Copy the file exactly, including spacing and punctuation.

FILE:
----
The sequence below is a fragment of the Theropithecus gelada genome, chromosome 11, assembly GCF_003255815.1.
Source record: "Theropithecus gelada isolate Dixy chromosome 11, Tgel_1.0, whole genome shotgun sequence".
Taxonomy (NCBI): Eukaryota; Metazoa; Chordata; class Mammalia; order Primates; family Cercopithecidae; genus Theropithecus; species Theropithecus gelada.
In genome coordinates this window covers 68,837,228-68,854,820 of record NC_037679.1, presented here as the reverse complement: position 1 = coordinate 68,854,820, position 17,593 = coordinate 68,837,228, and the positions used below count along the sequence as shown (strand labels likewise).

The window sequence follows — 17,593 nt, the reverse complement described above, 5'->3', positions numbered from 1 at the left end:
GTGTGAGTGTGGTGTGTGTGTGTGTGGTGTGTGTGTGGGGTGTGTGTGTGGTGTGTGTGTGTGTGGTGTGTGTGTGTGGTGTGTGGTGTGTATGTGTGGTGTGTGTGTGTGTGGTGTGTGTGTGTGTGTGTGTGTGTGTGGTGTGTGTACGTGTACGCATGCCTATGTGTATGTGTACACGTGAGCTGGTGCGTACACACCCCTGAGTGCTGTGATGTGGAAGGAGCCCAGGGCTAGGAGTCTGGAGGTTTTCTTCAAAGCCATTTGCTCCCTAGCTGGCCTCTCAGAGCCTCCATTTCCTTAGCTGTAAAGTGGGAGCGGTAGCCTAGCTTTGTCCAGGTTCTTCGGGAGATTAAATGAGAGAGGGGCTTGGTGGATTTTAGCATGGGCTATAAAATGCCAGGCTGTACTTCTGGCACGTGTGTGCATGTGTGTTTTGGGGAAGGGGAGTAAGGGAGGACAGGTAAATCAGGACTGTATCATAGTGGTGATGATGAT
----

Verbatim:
The sequence below is a fragment of the Theropithecus gelada genome, chromosome 11, assembly GCF_003255815.1.
Source record: "Theropithecus gelada isolate Dixy chromosome 11, Tgel_1.0, whole genome shotgun sequence".
Taxonomy (NCBI): Eukaryota; Metazoa; Chordata; class Mammalia; order Primates; family Cercopithecidae; genus Theropithecus; species Theropithecus gelada.
In genome coordinates this window covers 68,837,228-68,854,820 of record NC_037679.1, presented here as the reverse complement: position 1 = coordinate 68,854,820, position 17,593 = coordinate 68,837,228, and the positions used below count along the sequence as shown (strand labels likewise).

The window sequence follows — 17,593 nt, the reverse complement described above, 5'->3', positions numbered from 1 at the left end:
GTGTGAGTGTGGTGTGTGTGTGTGTGGTGTGTGTGTGGGGTGTGTGTGTGGTGTGTGTGTGTGTGGTGTGTGTGTGTGGTGTGTGGTGTGTATGTGTGGTGTGTGTGTGTGTGGTGTGTGTGTGTGTGTGTGTGTGTGTGGTGTGTGTACGTGTACGCATGCCTATGTGTATGTGTACACGTGAGCTGGTGCGTACACACCCCTGAGTGCTGTGATGTGGAAGGAGCCCAGGGCTAGGAGTCTGGAGGTTTTCTTCAAAGCCATTTGCTCCCTAGCTGGCCTCTCAGAGCCTCCATTTCCTTAGCTGTAAAGTGGGAGCGGTAGCCTAGCTTTGTCCAGGTTCTTCGGGAGATTAAATGAGAGAGGGGCTTGGTGGATTTTAGCATGGGCTATAAAATGCCAGGCTGTACTTCTGGCACGTGTGTGCATGTGTGTTTTGGGGAAGGGGAGTAAGGGAGGACAGGTAAATCAGGACTGTATCATAGTGGTGATGATGAT